During the 20/21 academic year, we saw an increase in different file types being submitted to Turnitin, specifically Excel and HTML files. Although these file types are accepted by Turnitin, the marking experience isn’t always straightforward. When Turnitin states it can accept a certain file type, what this means is that it can process the file for similarity checking; it doesn’t mean it can display the file within Turnitin using the file type’s native software.
This blog explains how Turnitin deals with these file types and has some tips on what you can do to improve the process.
How does Turnitin deal with Excel files?
Every file type Turnitin can accept will always be converted to a pdf and displayed using the page size and orientation the original file was saved as. Excel’s default page size and orientation is A4 portrait.
When an Excel file has a large amount of data, Turnitin receives the file and converts it to a pdf. Any columns that exceed the normal width of an A4 portrait page will be displayed on page 2.
For large data sets, we would recommend you ask students to save the original file as A3 Landscape. This isn’t a perfect solution as any columns that exceed the width of an A3 landscape page will still be displayed on the second page but it does make reading larger data sets easier.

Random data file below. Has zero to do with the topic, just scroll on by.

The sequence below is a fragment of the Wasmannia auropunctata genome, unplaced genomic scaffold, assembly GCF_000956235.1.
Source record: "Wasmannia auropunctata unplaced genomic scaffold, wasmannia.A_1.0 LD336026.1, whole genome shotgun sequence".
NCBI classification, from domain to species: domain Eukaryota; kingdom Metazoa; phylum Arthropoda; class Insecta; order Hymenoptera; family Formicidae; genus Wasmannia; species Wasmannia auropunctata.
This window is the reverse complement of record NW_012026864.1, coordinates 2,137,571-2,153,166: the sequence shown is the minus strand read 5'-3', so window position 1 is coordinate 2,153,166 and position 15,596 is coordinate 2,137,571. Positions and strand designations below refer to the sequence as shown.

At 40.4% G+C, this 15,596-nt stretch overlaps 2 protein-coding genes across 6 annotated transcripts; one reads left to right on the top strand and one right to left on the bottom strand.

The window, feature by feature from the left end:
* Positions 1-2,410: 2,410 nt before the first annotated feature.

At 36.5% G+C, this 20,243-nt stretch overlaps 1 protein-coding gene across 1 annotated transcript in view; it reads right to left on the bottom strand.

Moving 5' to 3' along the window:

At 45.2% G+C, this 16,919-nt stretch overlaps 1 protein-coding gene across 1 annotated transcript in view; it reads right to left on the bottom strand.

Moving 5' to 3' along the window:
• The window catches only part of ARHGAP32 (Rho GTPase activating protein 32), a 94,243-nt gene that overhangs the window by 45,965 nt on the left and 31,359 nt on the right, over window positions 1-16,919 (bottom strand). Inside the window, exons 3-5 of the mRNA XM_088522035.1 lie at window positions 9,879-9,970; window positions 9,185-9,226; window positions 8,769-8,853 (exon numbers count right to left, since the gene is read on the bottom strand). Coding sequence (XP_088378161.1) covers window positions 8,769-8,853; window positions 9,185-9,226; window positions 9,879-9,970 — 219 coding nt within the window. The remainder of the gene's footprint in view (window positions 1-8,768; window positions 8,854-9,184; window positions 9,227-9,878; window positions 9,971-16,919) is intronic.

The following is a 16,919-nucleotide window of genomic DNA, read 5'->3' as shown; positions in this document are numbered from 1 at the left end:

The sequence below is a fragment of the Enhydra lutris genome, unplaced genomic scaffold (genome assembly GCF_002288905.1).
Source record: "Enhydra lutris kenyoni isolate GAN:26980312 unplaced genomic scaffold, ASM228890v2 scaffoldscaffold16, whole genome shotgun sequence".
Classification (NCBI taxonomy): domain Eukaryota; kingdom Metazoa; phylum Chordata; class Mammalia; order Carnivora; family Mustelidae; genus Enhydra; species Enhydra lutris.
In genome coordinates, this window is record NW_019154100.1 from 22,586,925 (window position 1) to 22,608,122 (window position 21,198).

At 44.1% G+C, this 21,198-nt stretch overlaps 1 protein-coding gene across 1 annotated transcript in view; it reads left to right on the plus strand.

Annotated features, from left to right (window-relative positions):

Alternatively, you could use Turnitin to accept the file simply for the similarity score, then download the file to open in Excel. This will be necessary if you are marking the use of formulas as formulas won’t be shown in Turnitin, only the raw data. Feedback and grades can then be added back into Turnitin once marking is complete.
How does Turnitin deal with HTML files?
Although Turnitin doesn’t have a dedicated system for checking code for similarity, it will accept HTML files. For these types of files, Turnitin will convert them to PDF and create a similarity report based on the content the HTML code creates.
This is fine if you are marking based on the content the HTML code creates.
But if you are marking your students based on the raw code you will have to download the submitted file and open it in an HTML editor. Feedback and grades can then be added back into Turnitin once marking is complete.
Where do I go for help?
If you are thinking of using one of these file types as a submission for your unit, please get in touch with your Faculty Learning Technologist to discuss your requirements. This will help avoid any problems that you may have with these file types when it comes to marking.
Further help and guidance
You can find online guidance under the Assessment and Feedback area of the Brightspace Staff Resources Area: Marking with Turnitin